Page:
Zip It!

Jonathan Lethem mouths off about Motherless Brooklyn

Jonathan Lethem may be a Brooklynite to the core, but stylistically he's all over the map. The hero of his fifth novel, Motherless Brooklyn, is Lionel Essrog, a detective suffering from Tourette's syndrome who struggles to unravel both a murder mystery and the deeper mysteries of his own psyche. Like a gumshoe himself, Lethem has gone under cover as a writer of science fiction (Girl in Landscape and Amnesia Moon), a hard-boiled crime novelist (Gun, With Occasional Music), and a campus satirist in the vein of Don DeLillo (As She Climbed Across the Table). He doesn't so much write within genres as eviscerate them, and while one might have a hard time deciding where to shelve his books, it's not hard to be won over by the singularity of his vision.

In a fall 1999 interview with's Ryan Boudinot, Lethem revealed that one of the hardest parts about writing his latest book was getting his narrator to shut his mouth. I read that the advice you like to give other writers is to indulge yourself in the first draft and work against yourself in the subsequent ones. How did you indulge yourself in Motherless Brooklyn and what did you work against?

Jonathan Lethem: Well, in some ways the book was a really exaggerated version of that advice. It's something I kind of dared myself to do--a velocity exercise where the voice is the driving engine. I had always had these characters who were babblers, but I'd kept them on the margins or slipped them onstage for comic relief here and there. I wanted to see what would happen if I let that classic, babbling character come front and center and just take over a book--let everything be mediated through that manic, verbal energy. Was it liberating?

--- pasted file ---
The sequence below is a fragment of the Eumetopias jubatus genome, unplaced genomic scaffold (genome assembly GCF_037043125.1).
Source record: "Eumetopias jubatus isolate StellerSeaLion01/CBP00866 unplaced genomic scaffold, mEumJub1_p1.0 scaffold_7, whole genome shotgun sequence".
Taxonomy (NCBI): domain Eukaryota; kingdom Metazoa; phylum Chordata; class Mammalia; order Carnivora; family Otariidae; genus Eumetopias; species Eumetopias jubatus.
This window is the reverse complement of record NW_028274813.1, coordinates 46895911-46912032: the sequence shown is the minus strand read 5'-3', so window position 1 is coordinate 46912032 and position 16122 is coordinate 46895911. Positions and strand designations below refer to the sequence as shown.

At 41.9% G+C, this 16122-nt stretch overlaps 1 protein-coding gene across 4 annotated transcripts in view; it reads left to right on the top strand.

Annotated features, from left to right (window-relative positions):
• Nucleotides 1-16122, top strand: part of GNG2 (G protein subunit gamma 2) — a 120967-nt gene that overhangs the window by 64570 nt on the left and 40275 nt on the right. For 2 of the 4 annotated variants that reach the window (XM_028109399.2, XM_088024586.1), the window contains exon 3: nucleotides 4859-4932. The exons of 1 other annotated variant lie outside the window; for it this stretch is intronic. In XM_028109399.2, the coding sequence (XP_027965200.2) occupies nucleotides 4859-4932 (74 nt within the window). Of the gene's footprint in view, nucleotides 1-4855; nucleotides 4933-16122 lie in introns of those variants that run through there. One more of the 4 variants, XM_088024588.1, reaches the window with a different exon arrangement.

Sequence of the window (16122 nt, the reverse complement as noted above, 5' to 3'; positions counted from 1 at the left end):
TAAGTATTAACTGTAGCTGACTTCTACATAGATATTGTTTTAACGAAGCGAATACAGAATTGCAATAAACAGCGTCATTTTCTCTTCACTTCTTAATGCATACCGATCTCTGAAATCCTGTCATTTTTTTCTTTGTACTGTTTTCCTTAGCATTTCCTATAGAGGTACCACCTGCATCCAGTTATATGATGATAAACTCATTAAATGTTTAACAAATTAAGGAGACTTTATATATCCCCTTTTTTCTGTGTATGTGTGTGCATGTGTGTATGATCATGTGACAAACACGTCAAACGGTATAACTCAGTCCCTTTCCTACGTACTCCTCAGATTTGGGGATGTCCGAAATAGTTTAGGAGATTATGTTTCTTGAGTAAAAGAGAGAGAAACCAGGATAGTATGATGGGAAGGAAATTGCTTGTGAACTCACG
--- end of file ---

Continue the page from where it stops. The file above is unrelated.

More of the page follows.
It was really exciting. I wrote it fairly quickly, and it was a thrilling voice, because it gave me permission to go to a lot of places where I hadn't gone before. But the challenge was stopping scenes. There's that classic anecdote about John Coltrane: when he first started doing his 20-minute saxophone solos in Miles Davis's band, Miles Davis would get annoyed with him and Coltrane would say, "I can't stop." Davis's retort was, "Well just take the horn out of your damn mouth." At times I felt as if the mystery plot really took a back seat to Lionel's riffing. At one point he even reveals that constantly thinking about Tourette's syndrome is in itself a symptom of Tourette's. I was impressed by how this allowed you to indulge in a little self-reflexivity while avoiding the kind of metafictional baggage that oftentimes goes along with it.

Lethem: Well in some ways the disease gave me the opportunity to domesticate reflexivity and give it a reason for being, so it was always anchored to personality and plot, instead of just floating alongside the book. It's as though Lionel found that kind of metafictional navel-gazing necessary in order to present himself to the reader. I hope, if I got away with it, that it feels like that stuff is as integral as any other part of the book. Over the course of six books you've managed to cover a lot of thematic territory in a short period of time. How do you manage to keep one from bleeding over too much into the next?


Often my next book or next story is a kind of antidote to the last one, and at this point I think I've strictly alternated first-person and third-person books, somber books and giddy books. I don't want to suggest that I get exhausted or disgusted with the work I've just done, but I'm often yearning for another type of fictional space by the time I'm done with something.